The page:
Mexican Vigilante Groups Continue to Fight Cartels
Mexican Vigilante Groups Continue to Fight Cartels

Fed up with the government’s failure to neutralize the drug cartels, farmers and other citizens are banding together into Mexican vigilante militias—fuerzas autodefensas—to get the job done. Enlistment in these Mexican vigilante groups has accelerated thanks to the attacks by the cartel, called the Caballeros Templarios (the Knights Templar), which torched half a dozen service stations and a power plant in Apatzingán in late October and kidnapped, tortured, and murdered the mayor of Santa Ana Maya two weeks later.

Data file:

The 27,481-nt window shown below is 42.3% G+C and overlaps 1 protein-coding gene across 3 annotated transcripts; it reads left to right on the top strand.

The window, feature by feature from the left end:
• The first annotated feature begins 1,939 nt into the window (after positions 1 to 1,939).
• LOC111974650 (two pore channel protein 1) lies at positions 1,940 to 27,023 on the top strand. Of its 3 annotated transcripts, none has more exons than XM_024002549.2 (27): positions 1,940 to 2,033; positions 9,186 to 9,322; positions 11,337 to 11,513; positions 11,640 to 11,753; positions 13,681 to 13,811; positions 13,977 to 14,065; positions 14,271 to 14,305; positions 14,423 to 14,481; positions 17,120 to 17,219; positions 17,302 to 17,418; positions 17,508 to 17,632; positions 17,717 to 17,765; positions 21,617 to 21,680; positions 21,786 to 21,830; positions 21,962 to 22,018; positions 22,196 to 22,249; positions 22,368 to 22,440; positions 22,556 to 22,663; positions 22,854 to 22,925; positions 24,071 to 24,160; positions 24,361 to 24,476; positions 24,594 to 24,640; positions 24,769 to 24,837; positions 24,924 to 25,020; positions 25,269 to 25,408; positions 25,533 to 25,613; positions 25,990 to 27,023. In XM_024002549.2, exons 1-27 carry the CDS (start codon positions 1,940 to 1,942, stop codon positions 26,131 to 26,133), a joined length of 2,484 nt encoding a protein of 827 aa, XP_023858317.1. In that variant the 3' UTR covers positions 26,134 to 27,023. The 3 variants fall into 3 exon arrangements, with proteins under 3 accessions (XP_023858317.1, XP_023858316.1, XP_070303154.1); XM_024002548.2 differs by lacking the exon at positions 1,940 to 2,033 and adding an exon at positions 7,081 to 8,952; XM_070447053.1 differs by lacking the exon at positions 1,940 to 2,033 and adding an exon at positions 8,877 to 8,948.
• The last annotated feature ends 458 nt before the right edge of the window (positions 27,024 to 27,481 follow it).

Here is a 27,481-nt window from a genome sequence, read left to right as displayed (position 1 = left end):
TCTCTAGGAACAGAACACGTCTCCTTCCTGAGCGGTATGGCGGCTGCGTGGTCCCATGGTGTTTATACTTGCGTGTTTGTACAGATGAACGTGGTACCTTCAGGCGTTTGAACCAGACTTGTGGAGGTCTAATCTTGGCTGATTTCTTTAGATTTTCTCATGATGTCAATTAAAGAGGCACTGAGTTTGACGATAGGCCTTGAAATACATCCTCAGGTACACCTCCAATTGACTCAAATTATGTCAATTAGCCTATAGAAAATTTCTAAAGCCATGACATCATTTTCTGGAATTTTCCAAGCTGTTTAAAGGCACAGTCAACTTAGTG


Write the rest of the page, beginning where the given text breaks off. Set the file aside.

The tipping point for each member of the fuerzas autodefensas was different. Hipolito Mora, a lime grower, joined when a packing company controlled by the cartel would not buy his fruit after he refused extortion demands to pay 10 percent of his revenues to the cartel. For Miguel Patino Velaquez, it was the sight of others in his town taking up arms and joining forces to fight the cartel. For Leticia, a lime picker, her revelation came when she and her two children witnessed the kidnapping of a taxi driver by the cartel in broad daylight with nary a policeman in sight. Leticia told an Associated Press reporter: “We live in bondage. [The cartel] treats people like animals.”


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